A global study on the influence of neighborhood contextual factors on adolescent health

Kristin Mmari, Hannah Lantos, Robert W. Blum, Heena Brahmbhatt, Adesola Sangowawa, Chunyan Yu, Sinead Delany-Moretlwe

Research output: Contribution to journalArticlepeer-review

18 Scopus citations


Purpose This study uses data collected as part of the Well-Being of Adolescents in Vulnerable Environments study to (1) compare the perceptions of neighborhood-level factors among adolescents across five different urban sites; (2) examine the associations between factors within the physical and social environments; and (3) examine the influence of neighborhood-level factors on two different health outcomes - violence victimization in the past 12 months and ever smoked.

Methods Across five urban sites (Baltimore, New Delhi, Johannesburg, Ibadan, and Shanghai), 2,320 adolescents aged 15-19 years completed a survey using audio computer-assisted self-interview technology. To recruit adolescents, each site used a respondent-driven sampling method, which consisted of selecting adolescents as "seeds" to serve as the initial contacts for recruiting the entire adolescent sample. All analyses were conducted with Stata 13.1 statistical software, using complex survey design procedures. To examine associations between neighborhood-level factors and among our two outcomes, violence victimization and ever smoked, bivariate and multivariate analyses were conducted.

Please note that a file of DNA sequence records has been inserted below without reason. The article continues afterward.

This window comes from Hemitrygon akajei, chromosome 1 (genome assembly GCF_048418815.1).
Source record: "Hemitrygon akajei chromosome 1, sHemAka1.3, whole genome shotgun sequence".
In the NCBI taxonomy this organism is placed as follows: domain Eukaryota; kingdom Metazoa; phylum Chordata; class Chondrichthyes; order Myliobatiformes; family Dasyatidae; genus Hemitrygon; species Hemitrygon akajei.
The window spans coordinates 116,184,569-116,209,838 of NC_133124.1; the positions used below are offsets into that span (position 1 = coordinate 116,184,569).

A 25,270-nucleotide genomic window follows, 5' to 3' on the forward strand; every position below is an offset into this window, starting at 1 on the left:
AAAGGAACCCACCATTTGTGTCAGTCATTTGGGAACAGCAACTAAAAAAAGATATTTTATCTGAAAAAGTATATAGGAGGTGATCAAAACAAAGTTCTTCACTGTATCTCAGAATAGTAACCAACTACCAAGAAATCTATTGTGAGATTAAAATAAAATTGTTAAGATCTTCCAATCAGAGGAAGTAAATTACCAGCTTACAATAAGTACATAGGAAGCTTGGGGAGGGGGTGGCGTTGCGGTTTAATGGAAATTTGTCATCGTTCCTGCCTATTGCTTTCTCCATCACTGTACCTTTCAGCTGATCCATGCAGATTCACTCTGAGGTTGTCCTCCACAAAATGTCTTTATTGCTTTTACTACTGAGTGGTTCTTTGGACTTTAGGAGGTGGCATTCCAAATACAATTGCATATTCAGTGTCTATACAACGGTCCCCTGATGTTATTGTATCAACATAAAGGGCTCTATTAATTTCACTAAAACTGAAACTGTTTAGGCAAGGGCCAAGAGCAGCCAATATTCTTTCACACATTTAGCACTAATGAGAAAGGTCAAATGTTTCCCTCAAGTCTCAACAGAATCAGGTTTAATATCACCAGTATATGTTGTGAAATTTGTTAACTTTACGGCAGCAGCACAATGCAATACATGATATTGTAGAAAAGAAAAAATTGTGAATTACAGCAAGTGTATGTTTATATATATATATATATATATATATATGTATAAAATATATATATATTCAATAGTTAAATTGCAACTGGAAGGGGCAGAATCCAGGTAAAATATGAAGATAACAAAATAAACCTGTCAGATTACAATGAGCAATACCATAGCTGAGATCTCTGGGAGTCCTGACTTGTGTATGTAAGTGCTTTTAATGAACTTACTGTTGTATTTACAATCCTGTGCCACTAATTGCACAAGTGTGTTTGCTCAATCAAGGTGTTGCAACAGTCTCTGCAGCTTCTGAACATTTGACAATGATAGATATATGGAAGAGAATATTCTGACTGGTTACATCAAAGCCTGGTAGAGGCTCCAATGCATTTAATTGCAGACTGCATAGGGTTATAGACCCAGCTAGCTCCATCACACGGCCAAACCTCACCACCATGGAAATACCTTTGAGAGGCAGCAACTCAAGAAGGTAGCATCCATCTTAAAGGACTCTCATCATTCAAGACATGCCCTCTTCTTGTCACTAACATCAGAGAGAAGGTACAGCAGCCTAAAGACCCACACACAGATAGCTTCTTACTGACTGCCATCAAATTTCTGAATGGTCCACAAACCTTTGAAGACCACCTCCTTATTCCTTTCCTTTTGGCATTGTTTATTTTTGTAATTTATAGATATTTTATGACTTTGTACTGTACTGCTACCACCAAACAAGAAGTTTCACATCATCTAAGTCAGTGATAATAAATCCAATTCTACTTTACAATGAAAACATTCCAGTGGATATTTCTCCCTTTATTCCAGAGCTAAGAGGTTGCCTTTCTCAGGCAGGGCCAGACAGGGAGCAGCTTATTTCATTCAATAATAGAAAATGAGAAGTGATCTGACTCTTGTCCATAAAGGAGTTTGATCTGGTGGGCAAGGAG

Results Across sites, there was great variability in how adolescents perceived their neighborhoods. Overall, adolescents from Ibadan and Shanghai held the most positive perceptions about their neighborhoods, whereas adolescents from Baltimore and Johannesburg held the poorest. In New Delhi, despite females having positive perceptions about their safety and sense of social cohesion, they had the highest sense of fear and the poorest perceptions about their physical environment. The study also found that one of the most consistent neighborhood-level factors across sites and outcomes was witnessing community violence, which was significantly associated with smoking among adolescents in New Delhi and Johannesburg and with violence victimization across nearly every site except Baltimore. No other neighborhood-level factor exerted greater influence.

Conclusions This study confirms the important associations between perceptions of a neighborhood and adolescent health. At the same time, it demonstrates that not all neighborhood-level factors are associated with adolescent health outcomes in the same way across different urban contexts. Further longitudinal research is needed to examine the direction of causation between adolescent health neighborhood contexts and health outcomes and the reasons for why different urban contexts may exert varying levels of influence on the health of adolescents.

Original languageEnglish (US)
Pages (from-to)S13-S20
JournalJournal of Adolescent Health
Issue number6
StatePublished - Dec 1 2014


  • Adolescents
  • Neighborhood effects
  • Physical environment
  • Urban health

ASJC Scopus subject areas

  • Pediatrics, Perinatology, and Child Health
  • Public Health, Environmental and Occupational Health
  • Psychiatry and Mental health


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